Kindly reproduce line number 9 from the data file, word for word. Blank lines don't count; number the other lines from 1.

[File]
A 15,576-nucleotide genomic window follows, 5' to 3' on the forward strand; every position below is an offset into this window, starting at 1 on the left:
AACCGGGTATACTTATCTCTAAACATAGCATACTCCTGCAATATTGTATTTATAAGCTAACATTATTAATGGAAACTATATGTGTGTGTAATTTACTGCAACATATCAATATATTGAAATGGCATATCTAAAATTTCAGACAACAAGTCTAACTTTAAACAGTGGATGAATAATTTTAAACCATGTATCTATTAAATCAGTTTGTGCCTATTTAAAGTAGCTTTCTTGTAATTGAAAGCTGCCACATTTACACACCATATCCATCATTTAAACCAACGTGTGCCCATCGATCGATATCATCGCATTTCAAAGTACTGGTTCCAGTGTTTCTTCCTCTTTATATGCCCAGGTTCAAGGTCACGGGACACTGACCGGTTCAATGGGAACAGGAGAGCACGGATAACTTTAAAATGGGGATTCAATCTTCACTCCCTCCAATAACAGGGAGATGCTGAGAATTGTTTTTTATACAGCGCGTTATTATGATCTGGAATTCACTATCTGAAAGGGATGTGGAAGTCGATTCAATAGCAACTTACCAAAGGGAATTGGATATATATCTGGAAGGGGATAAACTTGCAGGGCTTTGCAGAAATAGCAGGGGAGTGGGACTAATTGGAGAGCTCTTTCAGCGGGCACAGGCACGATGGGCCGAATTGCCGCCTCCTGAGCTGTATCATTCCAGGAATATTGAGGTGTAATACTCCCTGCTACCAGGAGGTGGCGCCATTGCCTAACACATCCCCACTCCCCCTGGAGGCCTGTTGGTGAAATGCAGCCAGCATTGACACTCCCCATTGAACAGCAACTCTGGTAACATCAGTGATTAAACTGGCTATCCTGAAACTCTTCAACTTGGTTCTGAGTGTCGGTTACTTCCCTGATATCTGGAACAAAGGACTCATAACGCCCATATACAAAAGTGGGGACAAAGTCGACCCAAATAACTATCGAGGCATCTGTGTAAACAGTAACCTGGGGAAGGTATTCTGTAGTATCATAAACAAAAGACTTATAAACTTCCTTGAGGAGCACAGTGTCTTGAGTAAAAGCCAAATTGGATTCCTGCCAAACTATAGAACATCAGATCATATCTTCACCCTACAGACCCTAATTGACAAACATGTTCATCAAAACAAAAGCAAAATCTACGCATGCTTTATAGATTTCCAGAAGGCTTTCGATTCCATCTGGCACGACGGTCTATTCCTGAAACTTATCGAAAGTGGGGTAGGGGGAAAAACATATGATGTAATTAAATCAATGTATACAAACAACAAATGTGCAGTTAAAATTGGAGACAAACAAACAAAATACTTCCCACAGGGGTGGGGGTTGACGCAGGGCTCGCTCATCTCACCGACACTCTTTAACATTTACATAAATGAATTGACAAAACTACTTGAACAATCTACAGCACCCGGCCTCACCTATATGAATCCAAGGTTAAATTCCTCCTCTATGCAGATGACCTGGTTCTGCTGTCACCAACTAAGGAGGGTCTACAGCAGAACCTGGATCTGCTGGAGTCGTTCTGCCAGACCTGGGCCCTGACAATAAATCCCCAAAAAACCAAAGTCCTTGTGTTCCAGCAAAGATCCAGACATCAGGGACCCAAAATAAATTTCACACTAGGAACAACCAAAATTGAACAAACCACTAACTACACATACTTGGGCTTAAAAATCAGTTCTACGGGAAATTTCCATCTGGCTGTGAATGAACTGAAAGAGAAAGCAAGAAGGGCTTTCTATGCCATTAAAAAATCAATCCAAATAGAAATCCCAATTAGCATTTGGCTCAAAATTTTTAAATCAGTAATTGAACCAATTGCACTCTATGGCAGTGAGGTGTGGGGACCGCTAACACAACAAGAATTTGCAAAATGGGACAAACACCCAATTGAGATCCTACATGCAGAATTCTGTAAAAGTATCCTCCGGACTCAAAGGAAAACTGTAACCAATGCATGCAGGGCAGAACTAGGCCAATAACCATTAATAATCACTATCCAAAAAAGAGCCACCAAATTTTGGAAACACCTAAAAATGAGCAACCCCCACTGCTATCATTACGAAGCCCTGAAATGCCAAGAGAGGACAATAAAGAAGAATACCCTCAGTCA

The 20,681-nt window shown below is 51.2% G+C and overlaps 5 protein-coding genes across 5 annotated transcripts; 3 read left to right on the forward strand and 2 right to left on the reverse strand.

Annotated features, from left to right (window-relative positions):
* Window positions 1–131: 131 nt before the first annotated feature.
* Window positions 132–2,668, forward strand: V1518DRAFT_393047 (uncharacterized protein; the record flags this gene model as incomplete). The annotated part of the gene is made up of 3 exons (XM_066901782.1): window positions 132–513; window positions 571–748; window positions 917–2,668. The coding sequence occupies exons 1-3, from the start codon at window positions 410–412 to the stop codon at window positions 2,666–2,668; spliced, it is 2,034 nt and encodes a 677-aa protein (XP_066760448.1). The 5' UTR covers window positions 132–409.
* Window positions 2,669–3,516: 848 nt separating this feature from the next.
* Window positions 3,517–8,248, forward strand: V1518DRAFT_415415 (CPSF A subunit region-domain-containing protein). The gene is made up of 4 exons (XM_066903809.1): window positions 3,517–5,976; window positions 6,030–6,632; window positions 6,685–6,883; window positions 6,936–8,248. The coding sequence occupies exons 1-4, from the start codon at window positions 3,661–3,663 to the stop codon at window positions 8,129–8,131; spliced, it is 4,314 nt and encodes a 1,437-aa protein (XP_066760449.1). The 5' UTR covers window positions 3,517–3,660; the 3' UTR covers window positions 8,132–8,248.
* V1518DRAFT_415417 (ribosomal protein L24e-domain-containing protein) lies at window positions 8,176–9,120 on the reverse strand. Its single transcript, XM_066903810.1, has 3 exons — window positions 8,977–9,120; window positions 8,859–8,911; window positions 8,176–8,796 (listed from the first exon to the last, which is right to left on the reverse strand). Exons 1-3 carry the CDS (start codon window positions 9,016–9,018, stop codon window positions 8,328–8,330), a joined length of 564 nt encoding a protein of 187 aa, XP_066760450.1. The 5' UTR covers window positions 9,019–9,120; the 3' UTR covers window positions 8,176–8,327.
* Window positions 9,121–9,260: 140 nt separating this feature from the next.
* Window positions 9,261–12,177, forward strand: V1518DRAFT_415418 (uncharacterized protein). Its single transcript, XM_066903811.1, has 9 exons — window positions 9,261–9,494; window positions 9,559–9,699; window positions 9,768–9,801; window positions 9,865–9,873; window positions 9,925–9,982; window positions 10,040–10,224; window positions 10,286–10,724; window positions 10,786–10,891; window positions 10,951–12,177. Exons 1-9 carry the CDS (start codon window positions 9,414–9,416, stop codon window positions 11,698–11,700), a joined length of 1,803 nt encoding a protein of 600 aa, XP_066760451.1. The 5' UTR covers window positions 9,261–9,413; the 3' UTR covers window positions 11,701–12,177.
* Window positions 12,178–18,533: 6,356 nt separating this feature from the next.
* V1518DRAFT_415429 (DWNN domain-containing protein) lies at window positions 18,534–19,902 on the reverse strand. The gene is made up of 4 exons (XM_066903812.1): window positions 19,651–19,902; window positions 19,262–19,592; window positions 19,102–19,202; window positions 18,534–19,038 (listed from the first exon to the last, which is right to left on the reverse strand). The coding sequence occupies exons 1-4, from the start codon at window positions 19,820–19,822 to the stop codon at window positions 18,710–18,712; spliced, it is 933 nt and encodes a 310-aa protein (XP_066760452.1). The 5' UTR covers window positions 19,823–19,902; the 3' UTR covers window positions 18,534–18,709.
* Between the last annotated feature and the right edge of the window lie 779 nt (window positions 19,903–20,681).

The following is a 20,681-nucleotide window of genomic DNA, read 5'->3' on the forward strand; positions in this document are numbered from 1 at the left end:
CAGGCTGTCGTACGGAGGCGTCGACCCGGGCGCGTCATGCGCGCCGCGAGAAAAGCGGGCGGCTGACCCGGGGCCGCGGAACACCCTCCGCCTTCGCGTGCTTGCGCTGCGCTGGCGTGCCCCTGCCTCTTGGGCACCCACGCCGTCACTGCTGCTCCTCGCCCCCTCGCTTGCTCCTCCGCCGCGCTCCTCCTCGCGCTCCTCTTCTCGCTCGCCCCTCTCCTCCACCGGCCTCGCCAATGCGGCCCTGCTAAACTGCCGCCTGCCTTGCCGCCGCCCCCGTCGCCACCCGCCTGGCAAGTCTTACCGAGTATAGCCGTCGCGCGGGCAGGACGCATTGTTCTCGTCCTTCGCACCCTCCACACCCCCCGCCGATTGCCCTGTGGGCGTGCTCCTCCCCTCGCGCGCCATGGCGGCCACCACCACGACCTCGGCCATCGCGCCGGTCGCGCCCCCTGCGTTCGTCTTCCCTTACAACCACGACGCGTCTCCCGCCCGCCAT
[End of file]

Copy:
* V1518DRAFT_415417 (ribosomal protein L24e-domain-containing protein) lies at window positions 8,176–9,120 on the reverse strand. Its single transcript, XM_066903810.1, has 3 exons — window positions 8,977–9,120; window positions 8,859–8,911; window positions 8,176–8,796 (listed from the first exon to the last, which is right to left on the reverse strand). Exons 1-3 carry the CDS (start codon window positions 9,016–9,018, stop codon window positions 8,328–8,330), a joined length of 564 nt encoding a protein of 187 aa, XP_066760450.1. The 5' UTR covers window positions 9,019–9,120; the 3' UTR covers window positions 8,176–8,327.